“Do you have a photographic memory?” It’s a question that I’m asked after every show, and the simple answer is absolutely not. And gladly so. Here’s a Scientific American article that explores the burden of having a perfect memory:
This month, we’ll explore a method used to memorize lists of information. In future installments, we’ll cover a few more tricks for remembering names, speeches and even where you left the keys (hint: they are probably exactly where they belong — it’s the only place you didn’t check).
Exercise: Take about 45 seconds and look over this list, trying to memorize as many items as you can:
- Leather Jacket
- Business Card
- Coffee Maker
- Spider Monkey
- Door Handle
These are all items that are around my hotel room as I’m writing this (except, unfortunately, for the spider monkey). Now, without cheating, try to recite as many of the items from memory as possible. If you’re like most of us, you will get between six and eight of the items correct, but it may take you a while. That’s because the human brain can hold approximately seven pieces of information at a given time in short-term memory. And why remembering a seven-digit phone number isn’t that hard, but remembering a full ten digits becomes a challenge.
By the time you finish what I’m about to teach you, you’ll know this list inside and out, backwards and forwards, AND you’ll even be able to remember it tomorrow. It’s based on the idea that our brain remembers images far better than words and numbers. That’s why stories and plots in films are memorable. They move seamlessly from one idea to the next, creating links and a story that take the viewer on a journey. We’re going to do the same thing with this list.
Start with the leather jacket. See it and involve your senses. What color is it? What does it smell like? How does it feel? Now that you can picture it, we are going to LINK it to the next item on the list, the pillow. But here’s the catch. The jacket needs to AFFECT the pillow somehow. And the crazier and zanier the image, the better. So let’s exaggerate. What if the pillow was humungous and shaped like a person, the jacket went over the pillow to keep it warm. When you try zipping the zipper on the jacket, the pillow starts spilling out all over the place. That’s the kind of detail we want.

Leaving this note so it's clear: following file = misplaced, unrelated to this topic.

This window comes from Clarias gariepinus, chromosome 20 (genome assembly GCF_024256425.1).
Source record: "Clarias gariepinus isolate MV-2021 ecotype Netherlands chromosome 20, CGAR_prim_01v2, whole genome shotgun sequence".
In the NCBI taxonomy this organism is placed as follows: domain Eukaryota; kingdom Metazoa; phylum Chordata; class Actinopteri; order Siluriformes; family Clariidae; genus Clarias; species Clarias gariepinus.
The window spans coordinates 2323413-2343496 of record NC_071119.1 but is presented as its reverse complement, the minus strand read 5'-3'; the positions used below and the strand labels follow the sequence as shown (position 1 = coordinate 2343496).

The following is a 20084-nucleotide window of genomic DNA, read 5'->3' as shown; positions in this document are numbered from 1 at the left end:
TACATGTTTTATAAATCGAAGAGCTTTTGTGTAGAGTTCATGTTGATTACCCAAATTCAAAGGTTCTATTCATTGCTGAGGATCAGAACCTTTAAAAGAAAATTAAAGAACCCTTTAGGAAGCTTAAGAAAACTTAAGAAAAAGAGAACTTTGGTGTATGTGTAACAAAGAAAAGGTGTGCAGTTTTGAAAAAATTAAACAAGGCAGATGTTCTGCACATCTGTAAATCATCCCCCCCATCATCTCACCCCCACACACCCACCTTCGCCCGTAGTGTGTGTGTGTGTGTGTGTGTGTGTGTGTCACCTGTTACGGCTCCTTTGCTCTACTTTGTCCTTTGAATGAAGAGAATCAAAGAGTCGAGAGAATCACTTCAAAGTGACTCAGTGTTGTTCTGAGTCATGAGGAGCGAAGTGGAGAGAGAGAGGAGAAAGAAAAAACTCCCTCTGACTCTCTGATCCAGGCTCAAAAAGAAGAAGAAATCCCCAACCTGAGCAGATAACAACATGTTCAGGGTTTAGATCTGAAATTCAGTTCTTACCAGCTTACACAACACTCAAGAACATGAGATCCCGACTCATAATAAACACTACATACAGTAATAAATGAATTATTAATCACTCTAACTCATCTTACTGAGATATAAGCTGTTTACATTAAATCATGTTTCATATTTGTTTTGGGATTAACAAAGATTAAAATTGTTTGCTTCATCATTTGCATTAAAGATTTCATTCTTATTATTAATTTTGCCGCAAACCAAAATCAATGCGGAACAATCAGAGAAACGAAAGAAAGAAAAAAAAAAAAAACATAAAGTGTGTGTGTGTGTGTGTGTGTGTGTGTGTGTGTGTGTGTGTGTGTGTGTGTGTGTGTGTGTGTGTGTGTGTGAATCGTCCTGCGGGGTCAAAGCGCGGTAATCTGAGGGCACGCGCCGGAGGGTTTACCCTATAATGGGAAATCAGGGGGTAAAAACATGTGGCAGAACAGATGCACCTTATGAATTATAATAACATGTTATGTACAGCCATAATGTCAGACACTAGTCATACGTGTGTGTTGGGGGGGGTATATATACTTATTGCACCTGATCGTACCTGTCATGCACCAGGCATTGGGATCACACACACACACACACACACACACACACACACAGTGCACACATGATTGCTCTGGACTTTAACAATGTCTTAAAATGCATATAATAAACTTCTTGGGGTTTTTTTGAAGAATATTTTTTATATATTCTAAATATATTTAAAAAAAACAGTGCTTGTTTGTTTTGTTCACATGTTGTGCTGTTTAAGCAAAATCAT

Now we link the pillow to a business card. How so? Well, maybe there are thousands of business cards (exaggeration is key), and the huge pillow is trying to gather them all together. It can’t hold them, so it strips off its pillow case and stuffs itself full of business cards (a bit of a silly image, but it does the trick).
Now we link the business card to the television. Take a second and figure out how to do that. I decided that the business card looked like a model of an old TV set, antenna, knobs and all. By pressing a button on the business card, the TV turns on.
On to the TV and coffee maker. Remember, we want to affect the coffee maker with the TV somehow. How might we do that? What if the TV had a specific channel (like QVC) that sold coffee makers and all you had to do was turn the TV to that channel, tip it on its side and coffee would pour out? But the spout was broken so coffee got ALL OVER THE PLACE! Once again, use your senses to see the mess and smell the coffee.
You get the hint at this point, so try the next few on your own without my help. And we are halfway through. So starting at leather jacket, think how easy it is to move from one item to the next mentally!
Spider monkeys don’t typically know how to use a coffee maker. So the Keurig (or whatever brand you like) traps the monkey’s fingers in it. The monkey screams and knocks the hot cup out of the machine, burning its arm. In a fit of uncontrollable rage, the spider monkey starts flailing around uncontrollably and breaks EVERY lamp in the room, putting it into total darkness.
Now we link the lamp to a curtain. Imagine that the curtain in the room is really a giant LED lamp wall, and you use it both to brighten the room AND turn it off for darkness at night. Or imagine that a lamp breaks underneath a 100-foot-tall curtain and starts a fire. Or you could imagine that the lamp has giant legs and runs over to close the curtains because it’s trying to turn off all the lights including itself!
The curtain wraps itself around the door handle so that whenever you shut it, it throws the door wide open. The door looks like a gigantic briefcase, and you notice that when you open it, there are tons of papers and pens inside, like a gigantic version of an attaché case.
So even though that took a while to type, in practice the associations happen instantly. I’ve rehearsed to the point where I can have somebody slowly read me a list, make the associations in real time, and store the information in memory. It’s beyond helpful for grocery lists :). Next month, I’ll explain some other uses for linking.
Now that you’ve read this, try to recall the list.
- Start with the jacket — what is wearing the jacket?
- Now the pillow — what is the pillow stuffing inside of it?
- Now the business cards — what happens when you turn the card “on?”
You should be at 10/10 on this. If you want to take on a challenge, use the linking method to memorize the below list. I’ll explain its significance next month. And if you can get ahead of me and guess, please email me!
- US Flag
- Mud Coffee
- Brazil Nut
- Pack of Music Stands
- Niger River
- Bang on a Desk
- Nesting Dolls
- Phillips Screwdriver
- Eating Opal
- Vietnam War
- A Turkey
- Hefeweizen Beer
- Running Quickly
- Tying Shoes
Have fun and practice!